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Jordan crosses Farragut during trans-U.S. run

Jasmine “Jazzy” Jordan would rather run along Kingston Pike than run in the Olympic Games.

It’s all about the pain of April 17, 2009, and what the few miles this Minnesota teenager ran on Kingston Pike Tuesday afternoon, April 13, represented: beginning the final 800 miles of a 3,000-mile cross-county run to raise awareness about truck drivers’ medical expenses.

Burned into Jasmine’s emotional makeup as the daughter of a former trucker is the memory of Sheila Gothe, a trucker whose death from cancer April 17, 2009 was hastened by the inability to pay for medical care.

“When we lost Sheila, that night changed everything,” said Jazzy, who has made countless sacrifices to begin her journey in California Sept. 1, 2009. She runs between 17 and 20 miles per day and has overcome broken bones, intense fatigue and temperatures ranging from 118 degrees to 17.

The final destination is New York City, N.Y. “sometime this spring.”

However, “I would never change my mind about doing this run,” she added.

At the funeral home with Sheila, “I couldn’t stop crying when I saw her,” Jazzy said. “It didn’t even look like her. I was just really hard to see and watch her family and just not being able to do anything for her.

“She was only 38.”

Moreover, because of the mounting medical expenses, “the family lost their house,” Jazzy said.

With the one year anniversary approaching, “I wanted to go back home and visit her gravesite, but it’s just too expensive to do that,” she said.

Because of her cross-country awareness run, Jazzy is missing much more than her senior prom and boyfriends: her ambition to run in the 2012 Olympics “won’t happen.”

However, “This run means so much more to me than the Olympics,” she added. “I still have my senior year for prom, so that’s not a big deal. This run means so much more to me than a prom.”

About her sacrifices, “It’s hard to be away from my little brother,” she said of Levi, 13. “It’s been hard on him because my mom’s out working.

“I don’t know how the truckers do it, I honestly don’t,” Jazzy added. “It’s amazing what they do.”

Jazzy has teamed up with Knox County-based St. Christopher Truckers Development & Relief Fund, a national leader in providing financial assistance to professional truck drivers who have medical problems and cannot otherwise afford healthcare.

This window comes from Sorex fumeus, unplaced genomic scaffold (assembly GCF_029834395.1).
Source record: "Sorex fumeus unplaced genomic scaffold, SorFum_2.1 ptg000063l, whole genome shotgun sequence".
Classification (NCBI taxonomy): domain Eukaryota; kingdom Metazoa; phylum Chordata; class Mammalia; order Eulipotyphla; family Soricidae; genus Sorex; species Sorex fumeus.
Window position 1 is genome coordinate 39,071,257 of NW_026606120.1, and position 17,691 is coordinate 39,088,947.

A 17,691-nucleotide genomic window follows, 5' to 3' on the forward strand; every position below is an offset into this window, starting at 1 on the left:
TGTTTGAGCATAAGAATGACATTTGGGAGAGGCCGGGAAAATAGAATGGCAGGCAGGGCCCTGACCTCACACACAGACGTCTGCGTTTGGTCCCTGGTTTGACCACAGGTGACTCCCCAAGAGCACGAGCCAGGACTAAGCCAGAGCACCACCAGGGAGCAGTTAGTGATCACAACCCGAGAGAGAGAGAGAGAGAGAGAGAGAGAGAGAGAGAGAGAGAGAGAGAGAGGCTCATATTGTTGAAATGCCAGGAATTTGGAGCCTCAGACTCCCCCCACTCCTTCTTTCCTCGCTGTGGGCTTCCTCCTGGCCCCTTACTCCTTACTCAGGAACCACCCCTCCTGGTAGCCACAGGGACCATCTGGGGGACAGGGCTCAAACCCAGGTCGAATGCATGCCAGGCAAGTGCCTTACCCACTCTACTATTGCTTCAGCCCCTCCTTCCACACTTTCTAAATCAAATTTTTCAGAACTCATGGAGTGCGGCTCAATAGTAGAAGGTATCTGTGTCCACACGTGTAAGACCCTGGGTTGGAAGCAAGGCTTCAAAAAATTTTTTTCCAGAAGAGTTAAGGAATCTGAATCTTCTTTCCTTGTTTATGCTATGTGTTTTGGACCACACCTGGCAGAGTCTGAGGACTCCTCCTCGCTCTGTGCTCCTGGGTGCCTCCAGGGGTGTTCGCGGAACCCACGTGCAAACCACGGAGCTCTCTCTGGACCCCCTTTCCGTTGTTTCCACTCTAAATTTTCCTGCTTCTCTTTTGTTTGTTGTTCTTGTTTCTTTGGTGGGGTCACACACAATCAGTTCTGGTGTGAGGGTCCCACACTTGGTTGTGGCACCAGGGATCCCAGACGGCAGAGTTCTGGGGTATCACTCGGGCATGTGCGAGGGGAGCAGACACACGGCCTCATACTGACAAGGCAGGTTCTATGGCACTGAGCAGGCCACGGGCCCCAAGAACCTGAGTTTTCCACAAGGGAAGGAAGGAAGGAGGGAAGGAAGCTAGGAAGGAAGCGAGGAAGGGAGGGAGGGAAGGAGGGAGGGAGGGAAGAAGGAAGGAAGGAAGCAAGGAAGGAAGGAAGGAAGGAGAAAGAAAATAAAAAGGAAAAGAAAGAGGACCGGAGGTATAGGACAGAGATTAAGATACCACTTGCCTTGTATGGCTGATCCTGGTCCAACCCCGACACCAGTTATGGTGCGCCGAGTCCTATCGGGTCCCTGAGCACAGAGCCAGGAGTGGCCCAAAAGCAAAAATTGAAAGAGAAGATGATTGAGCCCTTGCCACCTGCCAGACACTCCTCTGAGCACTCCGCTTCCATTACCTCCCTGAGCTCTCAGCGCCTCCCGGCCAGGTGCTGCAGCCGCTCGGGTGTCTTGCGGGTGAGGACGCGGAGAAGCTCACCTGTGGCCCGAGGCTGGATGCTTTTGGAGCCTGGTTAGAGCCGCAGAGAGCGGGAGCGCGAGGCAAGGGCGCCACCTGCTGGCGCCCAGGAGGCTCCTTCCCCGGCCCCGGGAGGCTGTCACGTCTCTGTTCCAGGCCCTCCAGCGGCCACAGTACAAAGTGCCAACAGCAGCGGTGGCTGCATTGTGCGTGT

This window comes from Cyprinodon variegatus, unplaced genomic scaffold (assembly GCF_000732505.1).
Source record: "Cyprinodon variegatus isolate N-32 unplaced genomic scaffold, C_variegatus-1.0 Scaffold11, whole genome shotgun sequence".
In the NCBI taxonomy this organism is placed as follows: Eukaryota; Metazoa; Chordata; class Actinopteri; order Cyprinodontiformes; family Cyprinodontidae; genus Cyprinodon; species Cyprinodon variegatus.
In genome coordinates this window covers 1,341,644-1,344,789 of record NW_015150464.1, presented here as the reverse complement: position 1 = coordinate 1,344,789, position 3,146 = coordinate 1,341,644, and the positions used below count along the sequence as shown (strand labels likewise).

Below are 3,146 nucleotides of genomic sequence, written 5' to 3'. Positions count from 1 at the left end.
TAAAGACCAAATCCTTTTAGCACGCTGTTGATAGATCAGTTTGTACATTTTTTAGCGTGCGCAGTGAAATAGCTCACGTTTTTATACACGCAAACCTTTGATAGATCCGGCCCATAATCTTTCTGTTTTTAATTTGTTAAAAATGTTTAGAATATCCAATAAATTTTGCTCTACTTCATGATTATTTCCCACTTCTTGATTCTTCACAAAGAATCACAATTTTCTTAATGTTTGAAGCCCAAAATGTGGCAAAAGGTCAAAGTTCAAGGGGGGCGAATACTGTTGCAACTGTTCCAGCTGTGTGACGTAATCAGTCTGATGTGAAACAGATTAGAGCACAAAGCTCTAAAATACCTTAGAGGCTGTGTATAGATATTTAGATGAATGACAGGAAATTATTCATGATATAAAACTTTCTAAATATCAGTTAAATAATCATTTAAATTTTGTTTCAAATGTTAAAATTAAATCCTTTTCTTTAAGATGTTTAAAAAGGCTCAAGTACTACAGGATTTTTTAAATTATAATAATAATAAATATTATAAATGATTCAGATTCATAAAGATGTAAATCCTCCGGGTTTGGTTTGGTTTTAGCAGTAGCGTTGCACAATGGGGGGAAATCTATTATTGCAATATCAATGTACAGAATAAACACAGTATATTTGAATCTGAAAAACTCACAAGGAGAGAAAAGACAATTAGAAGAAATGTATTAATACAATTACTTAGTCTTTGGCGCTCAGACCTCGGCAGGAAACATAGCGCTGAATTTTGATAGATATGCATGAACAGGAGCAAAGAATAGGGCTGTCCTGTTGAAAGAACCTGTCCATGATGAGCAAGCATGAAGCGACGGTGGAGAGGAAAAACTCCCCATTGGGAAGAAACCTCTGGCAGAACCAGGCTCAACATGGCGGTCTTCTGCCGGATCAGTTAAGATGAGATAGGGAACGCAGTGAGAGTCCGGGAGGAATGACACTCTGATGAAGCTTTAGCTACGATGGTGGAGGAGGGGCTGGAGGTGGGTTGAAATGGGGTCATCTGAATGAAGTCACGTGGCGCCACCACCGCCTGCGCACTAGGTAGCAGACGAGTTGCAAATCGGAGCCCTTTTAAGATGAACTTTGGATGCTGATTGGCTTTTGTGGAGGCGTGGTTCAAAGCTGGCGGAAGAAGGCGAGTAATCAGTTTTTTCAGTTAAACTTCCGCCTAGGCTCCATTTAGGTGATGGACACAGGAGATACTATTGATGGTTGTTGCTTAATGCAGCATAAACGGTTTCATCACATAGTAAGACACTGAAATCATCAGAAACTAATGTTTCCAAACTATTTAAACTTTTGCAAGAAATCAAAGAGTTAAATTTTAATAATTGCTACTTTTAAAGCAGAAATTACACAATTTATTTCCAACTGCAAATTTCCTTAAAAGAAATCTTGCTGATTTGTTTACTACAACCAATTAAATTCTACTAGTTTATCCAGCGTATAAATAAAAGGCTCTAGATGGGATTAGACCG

St. Christopher, whose leadership includes Skip Williams of West Knoxville as its event coordinator, has helped mend Jazzy along the way.

“They [St. Christopher] helped me get chiropractors to get my back adjusted,” she said, specifically pointing to Dr. John McElligott, fund treasurer, and Williams.

“I’m so glad to pick this organization to run for.”

Despite suffering a stress fracture in her foot in New Mexico that set back the journey about six weeks, “Jazzy was so determined, she was going to go on crutches,” said Lee Jordan, Jazzy’s father whose been by her side the first 2,200 miles.

“The pain that she goes through, the shin splits, the tears, they rip dad up,” Lee added. “That’s the hardest part of the trip for me. Jazzy’s well being has been on my mind ever since we left California, how she’s going to take it.”

Jazzy said the stress fracture “was really, really hard to deal with. I want to keep going and fight through it, but I would have ended up having surgery if I did that.

“My knees hurt a lot. My feet always hurt, but that’s part of it and I knew that was going to happen,” she added. “I’ve had my hamstrings tighten up on me. My back goes out all the time.”

One “bad incident” in Arkansas involved an impatient pick-up truck driver “who came up in front of her by four feet,” Lee said. “It was hard for me to make a decision to let this run continue or not at that point.”

However, “She told me to suck it up,” Lee added. “Other than that the traffic’s been great. She’s had many, many police escorts.”

Lee said firefighters “have come out and escorted her as well as run with her. Cooked for us.”

Those local efforts included Jazzy running alongside a handful of volunteers from Knox Metro Firefighters Association.

Williams said it’s “just unbelievable what she’s done and gotten this far. It’s a testament to her courage and fortitude. She’s quite a young lady.”


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